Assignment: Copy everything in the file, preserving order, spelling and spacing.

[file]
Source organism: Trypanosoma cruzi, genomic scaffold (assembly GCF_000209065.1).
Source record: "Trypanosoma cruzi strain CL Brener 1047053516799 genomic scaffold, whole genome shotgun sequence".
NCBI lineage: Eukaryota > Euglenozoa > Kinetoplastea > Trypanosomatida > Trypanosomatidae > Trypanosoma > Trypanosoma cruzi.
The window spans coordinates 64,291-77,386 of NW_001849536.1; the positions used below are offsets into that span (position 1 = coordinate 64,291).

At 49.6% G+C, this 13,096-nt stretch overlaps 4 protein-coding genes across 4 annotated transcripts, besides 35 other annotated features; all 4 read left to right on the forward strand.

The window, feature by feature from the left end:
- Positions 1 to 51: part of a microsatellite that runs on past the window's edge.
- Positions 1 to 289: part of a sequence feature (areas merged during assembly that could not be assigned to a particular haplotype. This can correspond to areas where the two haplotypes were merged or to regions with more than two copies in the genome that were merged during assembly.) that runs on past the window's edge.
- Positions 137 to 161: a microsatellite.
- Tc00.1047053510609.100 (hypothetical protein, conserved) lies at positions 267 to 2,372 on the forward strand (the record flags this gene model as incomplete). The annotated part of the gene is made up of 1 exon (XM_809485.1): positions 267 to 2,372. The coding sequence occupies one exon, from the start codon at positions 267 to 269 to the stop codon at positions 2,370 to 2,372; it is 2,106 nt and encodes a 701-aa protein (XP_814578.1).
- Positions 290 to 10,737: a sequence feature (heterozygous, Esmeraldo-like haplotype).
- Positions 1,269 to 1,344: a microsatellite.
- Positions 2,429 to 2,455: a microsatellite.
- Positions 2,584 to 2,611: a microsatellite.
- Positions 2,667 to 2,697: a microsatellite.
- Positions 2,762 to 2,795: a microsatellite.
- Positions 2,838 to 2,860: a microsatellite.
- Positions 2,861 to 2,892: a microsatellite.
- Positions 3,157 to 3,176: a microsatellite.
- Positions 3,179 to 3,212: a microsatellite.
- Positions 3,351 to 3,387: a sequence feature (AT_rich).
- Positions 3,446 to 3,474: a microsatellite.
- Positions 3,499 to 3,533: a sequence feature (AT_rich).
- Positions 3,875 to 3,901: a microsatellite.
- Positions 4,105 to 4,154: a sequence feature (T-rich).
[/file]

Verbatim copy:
Source organism: Trypanosoma cruzi, genomic scaffold (assembly GCF_000209065.1).
Source record: "Trypanosoma cruzi strain CL Brener 1047053516799 genomic scaffold, whole genome shotgun sequence".
NCBI lineage: Eukaryota > Euglenozoa > Kinetoplastea > Trypanosomatida > Trypanosomatidae > Trypanosoma > Trypanosoma cruzi.
The window spans coordinates 64,291-77,386 of NW_001849536.1; the positions used below are offsets into that span (position 1 = coordinate 64,291).

At 49.6% G+C, this 13,096-nt stretch overlaps 4 protein-coding genes across 4 annotated transcripts, besides 35 other annotated features; all 4 read left to right on the forward strand.

The window, feature by feature from the left end:
- Positions 1 to 51: part of a microsatellite that runs on past the window's edge.
- Positions 1 to 289: part of a sequence feature (areas merged during assembly that could not be assigned to a particular haplotype. This can correspond to areas where the two haplotypes were merged or to regions with more than two copies in the genome that were merged during assembly.) that runs on past the window's edge.
- Positions 137 to 161: a microsatellite.
- Tc00.1047053510609.100 (hypothetical protein, conserved) lies at positions 267 to 2,372 on the forward strand (the record flags this gene model as incomplete). The annotated part of the gene is made up of 1 exon (XM_809485.1): positions 267 to 2,372. The coding sequence occupies one exon, from the start codon at positions 267 to 269 to the stop codon at positions 2,370 to 2,372; it is 2,106 nt and encodes a 701-aa protein (XP_814578.1).
- Positions 290 to 10,737: a sequence feature (heterozygous, Esmeraldo-like haplotype).
- Positions 1,269 to 1,344: a microsatellite.
- Positions 2,429 to 2,455: a microsatellite.
- Positions 2,584 to 2,611: a microsatellite.
- Positions 2,667 to 2,697: a microsatellite.
- Positions 2,762 to 2,795: a microsatellite.
- Positions 2,838 to 2,860: a microsatellite.
- Positions 2,861 to 2,892: a microsatellite.
- Positions 3,157 to 3,176: a microsatellite.
- Positions 3,179 to 3,212: a microsatellite.
- Positions 3,351 to 3,387: a sequence feature (AT_rich).
- Positions 3,446 to 3,474: a microsatellite.
- Positions 3,499 to 3,533: a sequence feature (AT_rich).
- Positions 3,875 to 3,901: a microsatellite.
- Positions 4,105 to 4,154: a sequence feature (T-rich).